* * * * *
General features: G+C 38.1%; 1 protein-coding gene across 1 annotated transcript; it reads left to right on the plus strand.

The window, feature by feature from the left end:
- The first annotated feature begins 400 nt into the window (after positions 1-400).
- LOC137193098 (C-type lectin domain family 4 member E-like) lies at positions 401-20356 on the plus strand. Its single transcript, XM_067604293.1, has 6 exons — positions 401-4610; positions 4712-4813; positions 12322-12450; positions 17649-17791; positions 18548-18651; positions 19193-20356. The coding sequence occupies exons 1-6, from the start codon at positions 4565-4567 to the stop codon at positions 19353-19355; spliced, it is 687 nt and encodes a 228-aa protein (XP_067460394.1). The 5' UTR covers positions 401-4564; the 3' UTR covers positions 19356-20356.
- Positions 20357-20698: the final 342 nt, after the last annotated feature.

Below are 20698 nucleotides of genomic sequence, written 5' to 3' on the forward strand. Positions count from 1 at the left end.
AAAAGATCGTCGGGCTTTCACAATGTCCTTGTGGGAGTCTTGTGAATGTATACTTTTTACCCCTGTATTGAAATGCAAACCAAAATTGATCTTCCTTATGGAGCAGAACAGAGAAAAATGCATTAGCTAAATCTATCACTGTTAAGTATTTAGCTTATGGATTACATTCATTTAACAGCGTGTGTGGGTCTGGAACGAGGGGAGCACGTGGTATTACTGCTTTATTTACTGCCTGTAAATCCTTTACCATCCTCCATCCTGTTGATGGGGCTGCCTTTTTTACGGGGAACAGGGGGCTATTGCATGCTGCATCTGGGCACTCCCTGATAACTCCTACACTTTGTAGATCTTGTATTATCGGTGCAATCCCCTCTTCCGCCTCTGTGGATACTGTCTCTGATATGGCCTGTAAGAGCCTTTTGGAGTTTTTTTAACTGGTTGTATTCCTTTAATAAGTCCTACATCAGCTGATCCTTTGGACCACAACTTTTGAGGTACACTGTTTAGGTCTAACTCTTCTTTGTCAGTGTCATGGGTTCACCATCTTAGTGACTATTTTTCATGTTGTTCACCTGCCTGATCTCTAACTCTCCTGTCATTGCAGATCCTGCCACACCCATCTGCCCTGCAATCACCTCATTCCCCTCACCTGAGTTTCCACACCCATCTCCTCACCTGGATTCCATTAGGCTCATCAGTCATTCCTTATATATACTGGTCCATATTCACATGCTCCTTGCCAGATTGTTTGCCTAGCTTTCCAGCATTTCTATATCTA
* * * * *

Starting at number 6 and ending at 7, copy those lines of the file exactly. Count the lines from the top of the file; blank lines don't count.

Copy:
Below are 20698 nucleotides of genomic sequence, written 5' to 3' on the forward strand. Positions count from 1 at the left end.
AAAAGATCGTCGGGCTTTCACAATGTCCTTGTGGGAGTCTTGTGAATGTATACTTTTTACCCCTGTATTGAAATGCAAACCAAAATTGATCTTCCTTATGGAGCAGAACAGAGAAAAATGCATTAGCTAAATCTATCACTGTTAAGTATTTAGCTTATGGATTACATTCATTTAACAGCGTGTGTGGGTCTGGAACGAGGGGAGCACGTGGTATTACTGCTTTATTTACTGCCTGTAAATCCTTTACCATCCTCCATCCTGTTGATGGGGCTGCCTTTTTTACGGGGAACAGGGGGCTATTGCATGCTGCATCTGGGCACTCCCTGATAACTCCTACACTTTGTAGATCTTGTATTATCGGTGCAATCCCCTCTTCCGCCTCTGTGGATACTGTCTCTGATATGGCCTGTAAGAGCCTTTTGGAGTTTTTTTAACTGGTTGTATTCCTTTAATAAGTCCTACATCAGCTGATCCTTTGGACCACAACTTTTGAGGTACACTGTTTAGGTCTAACTCTTCTTTGTCAGTGTCATGGGTTCACCATCTTAGTGACTATTTTTCATGTTGTTCACCTGCCTGATCTCTAACTCTCCTGTCATTGCAGATCCTGCCACACCCATCTGCCCTGCAATCACCTCATTCCCCTCACCTGAGTTTCCACACCCATCTCCTCACCTGGATTCCATTAGGCTCATCAGTCATTCCTTATATATACTGGTCCATATTCACATGCTCCTTGCCAGATTGTTTGCCTAGCTTTCCAGCATTTCTATATCTA